Thanksgiving: a harsh holiday


Livia Shiroishi, Staff Reporter

Thanksgiving. A time of eating, laughing, and celebration. Every year we get together with friends and family and unite over this holiday without asking ourselves why? What exactly are we celebrating? So many other large holidays have such clear cut meanings behind them. 

Christmas, for example, is about as simple as it gets – the birth of Christ. When looking at Thanksgiving, we think of food and family. But Thanksgiving didn’t begin to celebrate the birth of food and family. Rather, it stands to represent the trivialization of history. 

I’m sure we all know the story that “began” Thanksgiving (in America at the very least). It goes something along the lines of “when white settlers came to America they were absolutely clueless about how to survive.

That is until Native Americans were kind enough to teach them how to farm. Then they produced a wonderful harvest and celebrated with a glorious feast and everyone lived happily ever after in peaceful harmony”. 

I am also sure–or at least hope–that we all know that is not the whole story. All renditions that appear around this time of year fail to mention that the whole reason pilgrims were able to settle so easily into the land was because the Native American population had already been decimated by deadly plagues brought by colonizers.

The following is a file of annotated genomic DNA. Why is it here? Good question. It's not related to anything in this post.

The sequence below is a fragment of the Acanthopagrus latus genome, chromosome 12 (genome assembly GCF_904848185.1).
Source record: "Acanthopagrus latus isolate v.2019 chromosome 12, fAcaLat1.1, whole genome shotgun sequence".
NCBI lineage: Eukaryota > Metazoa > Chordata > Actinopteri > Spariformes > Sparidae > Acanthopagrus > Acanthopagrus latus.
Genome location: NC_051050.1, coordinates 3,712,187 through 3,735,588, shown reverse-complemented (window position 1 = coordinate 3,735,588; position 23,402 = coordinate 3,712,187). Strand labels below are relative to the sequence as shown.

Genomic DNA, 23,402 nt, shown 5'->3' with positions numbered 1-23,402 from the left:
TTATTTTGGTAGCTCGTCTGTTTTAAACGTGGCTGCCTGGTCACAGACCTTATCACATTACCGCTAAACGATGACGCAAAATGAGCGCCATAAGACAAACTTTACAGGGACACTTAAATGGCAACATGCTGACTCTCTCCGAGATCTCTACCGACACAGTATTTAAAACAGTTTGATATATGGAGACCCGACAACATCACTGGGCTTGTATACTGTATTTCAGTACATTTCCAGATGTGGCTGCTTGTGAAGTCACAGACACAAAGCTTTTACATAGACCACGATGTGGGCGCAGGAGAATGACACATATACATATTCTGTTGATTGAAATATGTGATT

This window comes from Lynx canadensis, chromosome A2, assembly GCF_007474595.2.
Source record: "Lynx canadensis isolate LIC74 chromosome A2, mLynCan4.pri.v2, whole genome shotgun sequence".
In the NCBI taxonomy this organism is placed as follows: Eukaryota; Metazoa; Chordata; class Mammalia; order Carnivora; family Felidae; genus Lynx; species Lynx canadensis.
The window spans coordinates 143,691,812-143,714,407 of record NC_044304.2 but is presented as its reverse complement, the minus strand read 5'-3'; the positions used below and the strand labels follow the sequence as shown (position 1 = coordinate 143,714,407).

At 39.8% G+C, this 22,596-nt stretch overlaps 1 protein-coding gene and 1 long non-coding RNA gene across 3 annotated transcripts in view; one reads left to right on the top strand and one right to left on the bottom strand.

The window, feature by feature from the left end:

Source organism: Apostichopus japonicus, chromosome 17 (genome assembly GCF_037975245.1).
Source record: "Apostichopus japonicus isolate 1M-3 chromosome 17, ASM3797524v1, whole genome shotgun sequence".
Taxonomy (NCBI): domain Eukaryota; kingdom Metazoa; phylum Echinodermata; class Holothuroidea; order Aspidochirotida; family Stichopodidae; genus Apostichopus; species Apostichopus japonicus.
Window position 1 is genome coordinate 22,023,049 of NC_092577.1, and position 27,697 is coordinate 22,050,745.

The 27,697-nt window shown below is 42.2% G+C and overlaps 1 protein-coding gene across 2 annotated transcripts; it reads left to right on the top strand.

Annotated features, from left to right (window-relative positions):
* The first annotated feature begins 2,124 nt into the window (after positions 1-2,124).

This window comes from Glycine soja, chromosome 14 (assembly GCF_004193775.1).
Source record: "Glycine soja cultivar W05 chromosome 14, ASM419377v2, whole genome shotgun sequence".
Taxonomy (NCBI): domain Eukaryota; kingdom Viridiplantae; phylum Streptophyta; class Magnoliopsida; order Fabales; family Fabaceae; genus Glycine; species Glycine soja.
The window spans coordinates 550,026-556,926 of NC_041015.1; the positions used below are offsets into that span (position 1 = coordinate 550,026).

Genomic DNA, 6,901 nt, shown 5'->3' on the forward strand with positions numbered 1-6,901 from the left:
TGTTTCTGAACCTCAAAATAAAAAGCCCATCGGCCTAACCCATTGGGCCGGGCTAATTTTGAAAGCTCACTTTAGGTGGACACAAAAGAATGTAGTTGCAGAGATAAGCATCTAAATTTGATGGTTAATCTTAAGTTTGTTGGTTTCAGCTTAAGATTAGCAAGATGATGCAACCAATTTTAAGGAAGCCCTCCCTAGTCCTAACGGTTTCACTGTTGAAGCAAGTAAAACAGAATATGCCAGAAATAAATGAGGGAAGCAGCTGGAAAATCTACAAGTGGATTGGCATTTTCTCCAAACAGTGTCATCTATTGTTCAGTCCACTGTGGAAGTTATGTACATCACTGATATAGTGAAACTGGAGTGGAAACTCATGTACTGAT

They also neglect to insert that the same groups of people who dined so jovially together that day, were in a harsh and bloody war only a generation later. 

While this information is terrible, it doesn’t necessarily taint the actual day that is rumored to be the first Thanksgiving. There are other stories for that. Historians debate on the actual origins of Thanksgiving.

Many pinpoint the day of origin as sometime in 1637, when Massachusetts Colony governor John Winthrop called for a day of “thanks-giving” to honor colonial soldiers, who had just massacred 700 Pequot men, women and children. 

Now all this terrifying information isn’t to say that I don’t understand and appreciate the holiday of Thanksgiving itself. I love the food, family time, and whole week off from school.

But that isn’t to say that we should glaze over the tragic past to this holiday in favor of more appetizing offers. Ultimately, it is the denial at worst, and ignorance at best, of the past horrors that make this holiday so unpalatable for me.